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Hollywood makes me nervous.

A couple of books I really love are currently being turned into films. 1. The Book Thief by Markus Zuzak and 2. Divergent by Veronica Roth. I’m very, very nervous about the outcome. Let’s face it; there have been a number of books that have been thoroughly mauled by the film industry. Poor old Stephen King, for example, could only count on one hand the number of his works that have made it through relatively unscathed. Most of his books had me pinned to my seat. Most of the films had me trying to stay awake. (The Green Mile, Shawshank Redemption and Misery were the exceptions. Can anyone suggest any more?) The Book Thief is such a masterpiece of exquisite writing. How will that translate into cinematography? I’ve heard that Death is taking a back seat and the little girl will be the main character. See! Already something is lost. I’m more confident that Divergent will translate into film quite well. It helps that there is plenty of action that will give the film some zing. But, will they capture the world in all its complexity? Will they get the nuances right? I loved the Lord of the Rings trilogy on the big screen, but there were moments of, “That’s not right”. And, although I thoroughly enjoyed the first instalment of The Hobbit, it wasn’t quite as I remember the book. Or, perhaps it’s that it wasn’t quite as I saw it in my imagination as I read them. Perhaps it’s the books that have the elements of fantasy and magic that are difficult to put into film. After all, Schindler’s List worked very well on the big screen. I don’t know why I’m worrying. I rarely go the cinema, so I’ll probably not see what they do to Zuzak’s masterpiece. Crisis...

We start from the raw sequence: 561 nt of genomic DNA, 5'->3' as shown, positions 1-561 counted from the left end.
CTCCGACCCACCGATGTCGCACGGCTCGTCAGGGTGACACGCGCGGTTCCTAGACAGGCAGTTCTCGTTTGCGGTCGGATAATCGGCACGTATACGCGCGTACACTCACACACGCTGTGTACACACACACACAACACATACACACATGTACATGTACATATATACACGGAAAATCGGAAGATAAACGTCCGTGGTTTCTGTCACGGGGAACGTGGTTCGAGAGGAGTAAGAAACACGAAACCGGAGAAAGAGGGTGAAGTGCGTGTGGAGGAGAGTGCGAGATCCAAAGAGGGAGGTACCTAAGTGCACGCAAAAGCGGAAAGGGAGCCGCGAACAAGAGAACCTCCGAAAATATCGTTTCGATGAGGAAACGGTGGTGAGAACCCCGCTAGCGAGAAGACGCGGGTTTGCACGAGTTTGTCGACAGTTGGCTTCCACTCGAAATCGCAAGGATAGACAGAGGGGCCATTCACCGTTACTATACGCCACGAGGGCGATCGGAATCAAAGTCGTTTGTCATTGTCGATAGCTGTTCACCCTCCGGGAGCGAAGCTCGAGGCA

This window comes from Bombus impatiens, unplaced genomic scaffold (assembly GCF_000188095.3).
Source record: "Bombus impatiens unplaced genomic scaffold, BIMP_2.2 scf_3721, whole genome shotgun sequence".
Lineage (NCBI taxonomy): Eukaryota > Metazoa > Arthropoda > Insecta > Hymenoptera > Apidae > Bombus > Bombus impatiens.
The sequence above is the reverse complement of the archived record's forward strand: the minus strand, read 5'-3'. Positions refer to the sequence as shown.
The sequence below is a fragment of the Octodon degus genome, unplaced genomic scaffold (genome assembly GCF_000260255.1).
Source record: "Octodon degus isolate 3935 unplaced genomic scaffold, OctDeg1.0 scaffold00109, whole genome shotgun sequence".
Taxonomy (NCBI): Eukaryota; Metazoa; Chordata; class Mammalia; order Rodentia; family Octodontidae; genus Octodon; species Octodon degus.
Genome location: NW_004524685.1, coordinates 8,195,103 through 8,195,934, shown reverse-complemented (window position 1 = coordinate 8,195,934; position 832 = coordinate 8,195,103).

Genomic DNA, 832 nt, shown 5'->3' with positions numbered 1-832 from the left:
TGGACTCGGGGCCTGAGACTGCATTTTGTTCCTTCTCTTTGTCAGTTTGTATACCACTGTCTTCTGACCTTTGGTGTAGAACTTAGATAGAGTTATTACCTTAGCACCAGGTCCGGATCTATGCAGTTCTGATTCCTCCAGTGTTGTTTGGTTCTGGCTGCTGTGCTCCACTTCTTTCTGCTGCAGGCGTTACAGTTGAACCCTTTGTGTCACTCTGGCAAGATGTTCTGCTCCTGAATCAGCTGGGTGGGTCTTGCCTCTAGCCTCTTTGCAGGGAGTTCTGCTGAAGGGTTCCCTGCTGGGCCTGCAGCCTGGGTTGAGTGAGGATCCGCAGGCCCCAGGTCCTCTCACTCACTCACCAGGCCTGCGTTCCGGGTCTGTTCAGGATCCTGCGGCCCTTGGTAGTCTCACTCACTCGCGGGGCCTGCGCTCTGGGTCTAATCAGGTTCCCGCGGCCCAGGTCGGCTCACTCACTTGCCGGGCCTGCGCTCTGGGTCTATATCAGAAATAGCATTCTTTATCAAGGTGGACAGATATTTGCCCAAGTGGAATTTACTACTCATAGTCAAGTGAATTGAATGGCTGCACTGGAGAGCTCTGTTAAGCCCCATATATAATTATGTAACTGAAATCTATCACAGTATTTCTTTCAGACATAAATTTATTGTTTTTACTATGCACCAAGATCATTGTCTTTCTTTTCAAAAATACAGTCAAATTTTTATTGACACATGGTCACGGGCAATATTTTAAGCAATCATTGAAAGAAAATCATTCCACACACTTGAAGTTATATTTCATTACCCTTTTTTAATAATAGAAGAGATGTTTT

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12 Things I Like About Winter